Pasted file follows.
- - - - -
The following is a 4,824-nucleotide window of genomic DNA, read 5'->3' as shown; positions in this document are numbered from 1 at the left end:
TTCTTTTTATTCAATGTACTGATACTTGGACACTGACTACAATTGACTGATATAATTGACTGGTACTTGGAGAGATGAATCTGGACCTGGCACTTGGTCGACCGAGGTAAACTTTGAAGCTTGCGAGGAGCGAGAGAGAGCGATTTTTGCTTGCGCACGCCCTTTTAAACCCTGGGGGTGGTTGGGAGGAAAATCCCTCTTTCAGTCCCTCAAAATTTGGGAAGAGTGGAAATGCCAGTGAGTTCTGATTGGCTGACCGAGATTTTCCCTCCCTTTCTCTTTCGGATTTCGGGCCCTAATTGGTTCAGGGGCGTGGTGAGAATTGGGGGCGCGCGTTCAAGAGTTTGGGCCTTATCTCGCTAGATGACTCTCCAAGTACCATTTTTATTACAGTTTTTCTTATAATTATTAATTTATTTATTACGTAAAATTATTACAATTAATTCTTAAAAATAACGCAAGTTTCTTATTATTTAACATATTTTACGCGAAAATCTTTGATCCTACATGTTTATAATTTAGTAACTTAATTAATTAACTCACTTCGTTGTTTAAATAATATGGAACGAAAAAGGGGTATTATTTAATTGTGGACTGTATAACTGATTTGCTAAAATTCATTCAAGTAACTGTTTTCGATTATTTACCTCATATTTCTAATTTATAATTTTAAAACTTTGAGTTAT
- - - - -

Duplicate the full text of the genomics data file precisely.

The following is a 4,824-nucleotide window of genomic DNA, read 5'->3' as shown; positions in this document are numbered from 1 at the left end:
TTCTTTTTATTCAATGTACTGATACTTGGACACTGACTACAATTGACTGATATAATTGACTGGTACTTGGAGAGATGAATCTGGACCTGGCACTTGGTCGACCGAGGTAAACTTTGAAGCTTGCGAGGAGCGAGAGAGAGCGATTTTTGCTTGCGCACGCCCTTTTAAACCCTGGGGGTGGTTGGGAGGAAAATCCCTCTTTCAGTCCCTCAAAATTTGGGAAGAGTGGAAATGCCAGTGAGTTCTGATTGGCTGACCGAGATTTTCCCTCCCTTTCTCTTTCGGATTTCGGGCCCTAATTGGTTCAGGGGCGTGGTGAGAATTGGGGGCGCGCGTTCAAGAGTTTGGGCCTTATCTCGCTAGATGACTCTCCAAGTACCATTTTTATTACAGTTTTTCTTATAATTATTAATTTATTTATTACGTAAAATTATTACAATTAATTCTTAAAAATAACGCAAGTTTCTTATTATTTAACATATTTTACGCGAAAATCTTTGATCCTACATGTTTATAATTTAGTAACTTAATTAATTAACTCACTTCGTTGTTTAAATAATATGGAACGAAAAAGGGGTATTATTTAATTGTGGACTGTATAACTGATTTGCTAAAATTCATTCAAGTAACTGTTTTCGATTATTTACCTCATATTTCTAATTTATAATTTTAAAACTTTGAGTTAT